This is a guest post by Sara Kamboj the American School of Paris, who spent a week in July 2015 interviewing scientists at CERN for a film project at school.
This is a guest post by Anna Wilson and Eleanor Harris, who spent a week interning with CMS in April 2015.
More than half a year, a school trip to CERN, and a round of 13TeV collisions later, the week-long internship we completed at CMS over Easter is still the most awe-inspiring experience of our lives so far.
Guest post by Alexander Grohsjean
Born at the end of the ’70s, I was still in school when the heaviest of all quarks was discovered at the Tevatron: the top quark. Back then I had no idea what it was about. But reading an article in the newspaper I felt the excitement surrounding such a discovery. My interest for the smallest and most basic building blocks of the universe had been awakened. When I joined the CMS Collaboration in 2014, I had no doubt that the first measurement I would like to do was that of the production rates of top-quark pairs at the new energy regime of 13 TeV. Shortly after the restart of the LHC in summer this year, we began a journey where no-one has gone before.
Guest post by Angelos Alexopoulos
Guest post by Fergus Horan, a seventeen-year-old student from the City of London School who joined art@CMS for two weeks as part of his internship at CERN. He offers a critical view of the work done at art@CMS.
Long Shutdown 1 (LS1) — the two-year period of maintenance, consolidation and upgrades to prepare the LHC and its particle detectors for collisions at an energy of 13 TeV — recently came to an end as the LHC was successfully restarted earlier this year. Although the term “shutdown” seems to imply a quiet period, this interpretation couldn’t be farther from the truth. Below we present in no particular order some highlights from what was a very productive two years at the CMS experimental site, as we take the final steps towards analysis data at the new energy frontier.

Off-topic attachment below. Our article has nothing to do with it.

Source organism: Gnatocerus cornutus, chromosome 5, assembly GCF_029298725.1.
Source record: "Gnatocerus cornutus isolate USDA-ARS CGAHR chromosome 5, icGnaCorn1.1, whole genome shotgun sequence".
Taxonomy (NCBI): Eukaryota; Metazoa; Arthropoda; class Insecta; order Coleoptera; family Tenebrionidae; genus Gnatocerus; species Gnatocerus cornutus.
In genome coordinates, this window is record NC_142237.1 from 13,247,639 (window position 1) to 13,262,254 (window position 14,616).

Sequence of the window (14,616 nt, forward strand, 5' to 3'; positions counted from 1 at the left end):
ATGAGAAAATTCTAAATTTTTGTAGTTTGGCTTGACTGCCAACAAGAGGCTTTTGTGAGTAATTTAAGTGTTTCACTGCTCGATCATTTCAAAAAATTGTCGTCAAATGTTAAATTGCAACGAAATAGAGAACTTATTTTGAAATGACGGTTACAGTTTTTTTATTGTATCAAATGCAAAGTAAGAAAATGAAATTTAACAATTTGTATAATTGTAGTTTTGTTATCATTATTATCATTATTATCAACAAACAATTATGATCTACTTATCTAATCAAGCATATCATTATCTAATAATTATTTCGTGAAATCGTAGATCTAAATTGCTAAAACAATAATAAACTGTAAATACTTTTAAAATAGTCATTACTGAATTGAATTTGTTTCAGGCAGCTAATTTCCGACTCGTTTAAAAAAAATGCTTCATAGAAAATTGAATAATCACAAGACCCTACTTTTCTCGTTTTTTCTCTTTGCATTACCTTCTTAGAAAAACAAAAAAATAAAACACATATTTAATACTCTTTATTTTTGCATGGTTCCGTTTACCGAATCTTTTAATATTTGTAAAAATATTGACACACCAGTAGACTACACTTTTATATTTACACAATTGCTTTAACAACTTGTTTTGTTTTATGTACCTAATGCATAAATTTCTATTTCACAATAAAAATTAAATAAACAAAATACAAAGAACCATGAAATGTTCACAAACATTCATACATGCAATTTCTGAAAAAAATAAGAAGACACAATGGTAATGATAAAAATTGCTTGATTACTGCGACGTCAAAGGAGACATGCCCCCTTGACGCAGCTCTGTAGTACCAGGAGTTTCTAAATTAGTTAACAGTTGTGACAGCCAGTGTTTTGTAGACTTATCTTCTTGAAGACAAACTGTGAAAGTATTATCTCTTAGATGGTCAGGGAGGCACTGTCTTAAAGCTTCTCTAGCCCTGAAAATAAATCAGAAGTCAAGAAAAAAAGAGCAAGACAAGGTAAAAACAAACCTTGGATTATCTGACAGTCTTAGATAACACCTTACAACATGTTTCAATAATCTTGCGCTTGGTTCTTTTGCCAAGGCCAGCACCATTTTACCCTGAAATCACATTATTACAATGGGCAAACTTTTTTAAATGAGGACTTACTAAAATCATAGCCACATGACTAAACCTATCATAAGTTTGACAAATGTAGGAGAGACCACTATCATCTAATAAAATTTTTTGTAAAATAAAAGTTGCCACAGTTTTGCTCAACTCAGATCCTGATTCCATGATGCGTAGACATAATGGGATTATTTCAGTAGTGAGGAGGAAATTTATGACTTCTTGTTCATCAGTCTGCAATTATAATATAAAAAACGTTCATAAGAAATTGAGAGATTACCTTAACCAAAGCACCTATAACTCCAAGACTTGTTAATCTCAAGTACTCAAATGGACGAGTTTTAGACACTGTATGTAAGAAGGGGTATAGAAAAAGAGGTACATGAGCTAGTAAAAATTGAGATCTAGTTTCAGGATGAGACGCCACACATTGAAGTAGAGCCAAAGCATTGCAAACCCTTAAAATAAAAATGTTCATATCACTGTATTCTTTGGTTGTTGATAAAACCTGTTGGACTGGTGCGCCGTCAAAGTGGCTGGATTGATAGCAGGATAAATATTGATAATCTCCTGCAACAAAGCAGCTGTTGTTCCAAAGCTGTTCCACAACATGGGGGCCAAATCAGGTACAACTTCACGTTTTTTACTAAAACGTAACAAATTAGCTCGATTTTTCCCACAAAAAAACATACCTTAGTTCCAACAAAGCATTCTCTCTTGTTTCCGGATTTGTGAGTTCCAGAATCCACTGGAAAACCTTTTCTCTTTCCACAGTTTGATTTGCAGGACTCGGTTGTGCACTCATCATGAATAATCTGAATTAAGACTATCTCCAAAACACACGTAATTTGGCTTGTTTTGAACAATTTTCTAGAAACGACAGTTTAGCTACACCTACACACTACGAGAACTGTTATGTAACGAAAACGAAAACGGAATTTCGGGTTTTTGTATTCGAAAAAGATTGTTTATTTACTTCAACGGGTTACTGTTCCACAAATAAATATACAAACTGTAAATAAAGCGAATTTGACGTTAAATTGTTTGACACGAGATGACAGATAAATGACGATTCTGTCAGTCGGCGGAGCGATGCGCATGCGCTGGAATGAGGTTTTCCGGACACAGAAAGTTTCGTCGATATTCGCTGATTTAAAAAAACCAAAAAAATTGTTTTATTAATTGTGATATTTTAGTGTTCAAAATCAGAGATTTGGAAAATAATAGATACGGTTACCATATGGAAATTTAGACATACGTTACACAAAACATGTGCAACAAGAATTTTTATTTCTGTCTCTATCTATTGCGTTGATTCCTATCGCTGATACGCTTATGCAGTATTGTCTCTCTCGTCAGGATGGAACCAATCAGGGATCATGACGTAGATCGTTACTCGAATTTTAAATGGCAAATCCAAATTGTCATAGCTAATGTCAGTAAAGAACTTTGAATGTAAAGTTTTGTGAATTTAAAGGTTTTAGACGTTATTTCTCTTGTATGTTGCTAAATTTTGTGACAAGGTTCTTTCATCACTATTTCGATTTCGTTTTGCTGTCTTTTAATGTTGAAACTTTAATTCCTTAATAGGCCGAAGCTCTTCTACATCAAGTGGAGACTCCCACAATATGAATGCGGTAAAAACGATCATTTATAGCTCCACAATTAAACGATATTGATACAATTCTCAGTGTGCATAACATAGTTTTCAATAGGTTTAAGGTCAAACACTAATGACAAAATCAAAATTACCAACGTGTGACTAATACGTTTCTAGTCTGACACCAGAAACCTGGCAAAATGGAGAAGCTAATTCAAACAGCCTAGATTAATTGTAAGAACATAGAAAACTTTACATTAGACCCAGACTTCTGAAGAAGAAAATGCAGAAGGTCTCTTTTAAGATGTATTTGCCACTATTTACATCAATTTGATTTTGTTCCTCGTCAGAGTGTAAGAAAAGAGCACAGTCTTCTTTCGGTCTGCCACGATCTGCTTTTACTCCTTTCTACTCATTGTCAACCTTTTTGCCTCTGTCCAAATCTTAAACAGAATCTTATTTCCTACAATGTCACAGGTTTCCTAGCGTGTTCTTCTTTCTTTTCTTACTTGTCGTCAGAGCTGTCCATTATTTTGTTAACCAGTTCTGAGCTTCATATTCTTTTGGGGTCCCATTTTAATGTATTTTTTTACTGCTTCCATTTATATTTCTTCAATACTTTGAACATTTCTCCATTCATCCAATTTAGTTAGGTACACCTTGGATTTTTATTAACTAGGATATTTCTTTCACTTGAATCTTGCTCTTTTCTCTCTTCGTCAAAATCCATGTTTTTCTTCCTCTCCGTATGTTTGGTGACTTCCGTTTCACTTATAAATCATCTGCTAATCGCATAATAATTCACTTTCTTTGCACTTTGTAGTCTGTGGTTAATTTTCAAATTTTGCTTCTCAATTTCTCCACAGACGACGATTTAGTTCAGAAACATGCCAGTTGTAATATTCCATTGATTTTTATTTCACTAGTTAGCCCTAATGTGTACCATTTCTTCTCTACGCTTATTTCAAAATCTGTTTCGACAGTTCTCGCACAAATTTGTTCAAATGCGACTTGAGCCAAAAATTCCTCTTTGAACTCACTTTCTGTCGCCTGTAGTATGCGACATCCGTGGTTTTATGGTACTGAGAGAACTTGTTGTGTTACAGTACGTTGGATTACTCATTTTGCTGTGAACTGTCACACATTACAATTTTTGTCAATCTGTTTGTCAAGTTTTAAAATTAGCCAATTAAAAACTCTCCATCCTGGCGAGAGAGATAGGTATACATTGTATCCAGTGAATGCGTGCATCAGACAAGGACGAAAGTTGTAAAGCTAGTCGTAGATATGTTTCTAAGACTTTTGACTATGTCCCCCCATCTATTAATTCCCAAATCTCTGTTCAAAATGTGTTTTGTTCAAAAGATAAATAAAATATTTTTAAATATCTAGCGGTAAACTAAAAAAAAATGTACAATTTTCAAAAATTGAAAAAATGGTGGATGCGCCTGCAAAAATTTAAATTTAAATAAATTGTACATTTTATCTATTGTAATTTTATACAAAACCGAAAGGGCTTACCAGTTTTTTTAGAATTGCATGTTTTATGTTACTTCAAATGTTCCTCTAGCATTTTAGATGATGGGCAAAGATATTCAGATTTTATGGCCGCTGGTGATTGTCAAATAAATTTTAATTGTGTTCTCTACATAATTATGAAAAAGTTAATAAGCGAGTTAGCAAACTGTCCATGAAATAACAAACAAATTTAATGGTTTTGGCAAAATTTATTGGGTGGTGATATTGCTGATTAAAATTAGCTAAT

Wonder no more! Give this a listen:
CMS’s very own Piotr Traczyk put together this piece and the video, and he explains his motivations and methods below.
Guest post by Piotr Traczyk
Yesterday, the LHC circulated the first beams in the accelerator after Long Shutdown 1 and CMS recorded some splash events.
This evening, we'll get a second batch of splash events and shifters are eagerly awaiting beam in the CMS Control Room.
We'll provide you with short updates from our shifters for the next few hours.
Yesterday was an exciting day! While many people were hunting for eggs in their gardens and enjoying a nice Easter-Sunday lunch, physicists and engineers from CMS congregated in their control room near Cessy in France to partake in their own hunt: for the first signs of particles from the LHC in the CMS detector for two and a half years. In the morning the LHC operators started to thread the protons beams around the 27km ring, sector by sector. They first tried with "beam 2", the anti-clockwise beam.
After a two-year hiatus, proton beams will soon start to circulate in the LHC and, in a couple of months from now, we will have the first collisions at 13 TeV, nearly twice as much as in the first run of the LHC back in 2010-2012. Many things have improved in the LHC, to allow this higher energy, but many things have also happened in the CMS detector too. Some changes and repairs of hardware have been made, along with many improvements to "firmware" - the computer programs embedded in the custom-made electronics that control the detector - and software.